cause: mechanical factors, prenatal exposure to drugs/infections, inherited factor

    when baby is born the nurse should try to align the foot in the right position and if u cant get it there then it is a true club foot
  23. Congenital defect: clubfoot
    • Pathophysiology: abnormal muscles, joints and contractures of soft tissue results in nonfunctional position of the foot and ankle
    • s/sx: foot inverted everted, clublike appearance 
    • diagnostics: deformity obvious at birth. x-ray to confirm 
    • complications: chronic impairment
  24. Congenital defect: clubfoot: therapeutic management nursing intervention
    Therapeutic management: start in newborn period. serial casting and splinting (change cast every 1-3 wks bc babies grow super fast). passive stretching exercise. PT after foot goes into normal position

    • Nursing interventions:
    • physical assessment: look at feet and attempt to straighten midline
    • frequent diaper changes (cause you don't want to get cast wet)
    • serial casting - cast removed after 6 weeks)
    • emotional support
    • if this does not work then they would have to do surgery
  25. Club foot cast care reminders:
    • frequent neurovascular checks
    • monitor skin and toe movement
    • monitor for bleeding if surgery
    • monitor VS if a discolored area appears on the cast, circle it and record the time. continue to monitor closely and notify provider. 
  26. Congenital club foot (educations
    • Patient/parent education:
    • teach parents skin care and how to assess circulation status when casted
    • teach passive stretching exercises several times daily for several months
    • infant may have to sleep in Denis Brown splint or high top shoes for a few months to maintain proper position. 
    • prognosis good
  27. Congenital defects: development hip dysplasia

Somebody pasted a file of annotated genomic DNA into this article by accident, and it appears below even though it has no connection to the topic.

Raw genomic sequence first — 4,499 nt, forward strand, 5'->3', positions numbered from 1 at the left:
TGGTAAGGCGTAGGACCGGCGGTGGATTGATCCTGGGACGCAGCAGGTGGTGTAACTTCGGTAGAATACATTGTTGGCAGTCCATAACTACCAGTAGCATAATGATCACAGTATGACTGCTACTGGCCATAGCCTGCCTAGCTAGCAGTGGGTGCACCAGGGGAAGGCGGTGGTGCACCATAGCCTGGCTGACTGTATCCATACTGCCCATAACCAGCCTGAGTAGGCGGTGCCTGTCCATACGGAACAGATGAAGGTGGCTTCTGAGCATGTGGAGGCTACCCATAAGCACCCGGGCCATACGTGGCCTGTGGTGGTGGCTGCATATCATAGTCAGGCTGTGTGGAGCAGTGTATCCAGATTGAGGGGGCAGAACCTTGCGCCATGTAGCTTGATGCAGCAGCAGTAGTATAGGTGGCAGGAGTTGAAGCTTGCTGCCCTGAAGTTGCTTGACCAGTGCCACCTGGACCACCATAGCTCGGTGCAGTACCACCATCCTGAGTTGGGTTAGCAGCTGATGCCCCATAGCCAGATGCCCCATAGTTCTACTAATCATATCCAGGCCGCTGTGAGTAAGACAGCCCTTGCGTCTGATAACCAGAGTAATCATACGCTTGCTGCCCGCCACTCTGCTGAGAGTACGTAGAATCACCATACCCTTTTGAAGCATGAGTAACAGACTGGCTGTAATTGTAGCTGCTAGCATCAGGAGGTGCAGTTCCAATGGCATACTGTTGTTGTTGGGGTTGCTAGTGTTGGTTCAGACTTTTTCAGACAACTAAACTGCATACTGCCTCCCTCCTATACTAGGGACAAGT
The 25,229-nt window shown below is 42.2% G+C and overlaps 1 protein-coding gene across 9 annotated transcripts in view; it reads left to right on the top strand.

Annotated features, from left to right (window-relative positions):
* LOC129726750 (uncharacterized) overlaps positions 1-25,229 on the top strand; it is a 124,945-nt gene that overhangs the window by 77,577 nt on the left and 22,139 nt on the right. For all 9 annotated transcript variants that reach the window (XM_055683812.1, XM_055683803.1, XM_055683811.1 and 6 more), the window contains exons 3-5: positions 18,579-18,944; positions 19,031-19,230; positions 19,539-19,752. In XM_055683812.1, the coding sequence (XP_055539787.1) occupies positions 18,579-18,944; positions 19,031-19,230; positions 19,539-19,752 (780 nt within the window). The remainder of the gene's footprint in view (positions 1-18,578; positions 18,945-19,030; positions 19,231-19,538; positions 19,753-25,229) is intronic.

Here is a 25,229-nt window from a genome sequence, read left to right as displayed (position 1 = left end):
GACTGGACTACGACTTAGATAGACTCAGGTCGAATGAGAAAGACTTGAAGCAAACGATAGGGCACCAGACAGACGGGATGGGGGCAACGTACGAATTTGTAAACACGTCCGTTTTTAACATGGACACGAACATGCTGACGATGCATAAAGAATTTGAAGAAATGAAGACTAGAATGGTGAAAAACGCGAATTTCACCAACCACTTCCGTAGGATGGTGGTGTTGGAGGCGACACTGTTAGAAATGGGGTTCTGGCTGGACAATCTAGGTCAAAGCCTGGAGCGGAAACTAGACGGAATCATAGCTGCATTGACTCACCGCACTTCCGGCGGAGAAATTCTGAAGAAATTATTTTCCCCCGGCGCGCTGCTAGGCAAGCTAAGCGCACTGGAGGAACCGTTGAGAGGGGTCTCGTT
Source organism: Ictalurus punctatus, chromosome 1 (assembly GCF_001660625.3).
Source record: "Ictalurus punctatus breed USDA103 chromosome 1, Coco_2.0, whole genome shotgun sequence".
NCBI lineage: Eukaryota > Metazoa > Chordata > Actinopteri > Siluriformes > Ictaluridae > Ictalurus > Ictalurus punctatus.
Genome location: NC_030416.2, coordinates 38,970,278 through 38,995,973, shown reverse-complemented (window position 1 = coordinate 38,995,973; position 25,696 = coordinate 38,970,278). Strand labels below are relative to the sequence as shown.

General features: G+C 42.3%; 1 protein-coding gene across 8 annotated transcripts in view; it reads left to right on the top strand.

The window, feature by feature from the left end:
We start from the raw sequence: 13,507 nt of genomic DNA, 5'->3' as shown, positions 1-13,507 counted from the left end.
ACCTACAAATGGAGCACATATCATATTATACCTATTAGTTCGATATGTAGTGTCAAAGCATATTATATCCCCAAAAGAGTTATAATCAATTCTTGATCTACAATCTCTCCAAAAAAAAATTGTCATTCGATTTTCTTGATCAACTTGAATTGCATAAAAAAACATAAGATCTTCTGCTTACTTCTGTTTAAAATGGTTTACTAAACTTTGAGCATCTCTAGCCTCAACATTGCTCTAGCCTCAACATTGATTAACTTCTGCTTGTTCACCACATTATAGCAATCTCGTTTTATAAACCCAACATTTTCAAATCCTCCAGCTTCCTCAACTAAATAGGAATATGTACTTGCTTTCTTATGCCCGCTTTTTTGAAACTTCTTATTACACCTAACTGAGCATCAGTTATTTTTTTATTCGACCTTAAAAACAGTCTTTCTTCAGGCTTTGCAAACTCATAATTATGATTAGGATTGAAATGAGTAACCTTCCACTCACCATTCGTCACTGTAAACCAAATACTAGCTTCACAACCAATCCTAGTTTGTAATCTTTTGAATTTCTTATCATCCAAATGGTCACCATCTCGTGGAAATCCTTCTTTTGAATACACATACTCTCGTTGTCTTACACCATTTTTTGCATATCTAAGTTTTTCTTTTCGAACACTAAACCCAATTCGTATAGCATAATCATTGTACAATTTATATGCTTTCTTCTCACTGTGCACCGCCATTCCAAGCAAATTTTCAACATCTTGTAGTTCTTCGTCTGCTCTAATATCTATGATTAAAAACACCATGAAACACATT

definition: improper formation and function of the hip socket. three forms: dysplasoa, subluxation and dislocation of the head of the femur. 1:1000 births incr in girls

    • cause unknown, possibly inherited or interauterine position-breech, joint laxity, maternal hormones
    • Pathophysiology: the acetabulum (hip socket) of the pelvis is flatten or shallow which allows the head of femur to ride ip or dislocate in the socket
  28. dysplasia, sublux, dislocation
    Dyplasia- the hip socket is flat- the head of the femur cant sit

    Sublux- the hip socket is bend but the head of the femur can still move

    dislocation- really flatten totally outside of the hip socket-- not even near each other
  29. Development hip dysplasia s/s complication
    s/s limited hip abduction (way from the body), Galeazzi sign (leg looks shorter), asymmetrical skin folds, hip instability

    Dx: Barlow and Ortolani test, x-ray, sonogram. MRI

    • Complication: 
    • delayed treatment- possible lifelong waling difficulties 
    • back problems
    • degenerative hip changes
    • lordosis, joint malformation, sciatic nerve injury, necrosis of femoral head, soft tissue damage, permanent disability
  30. hip dysplasia therapeutic manage/ nursing intervention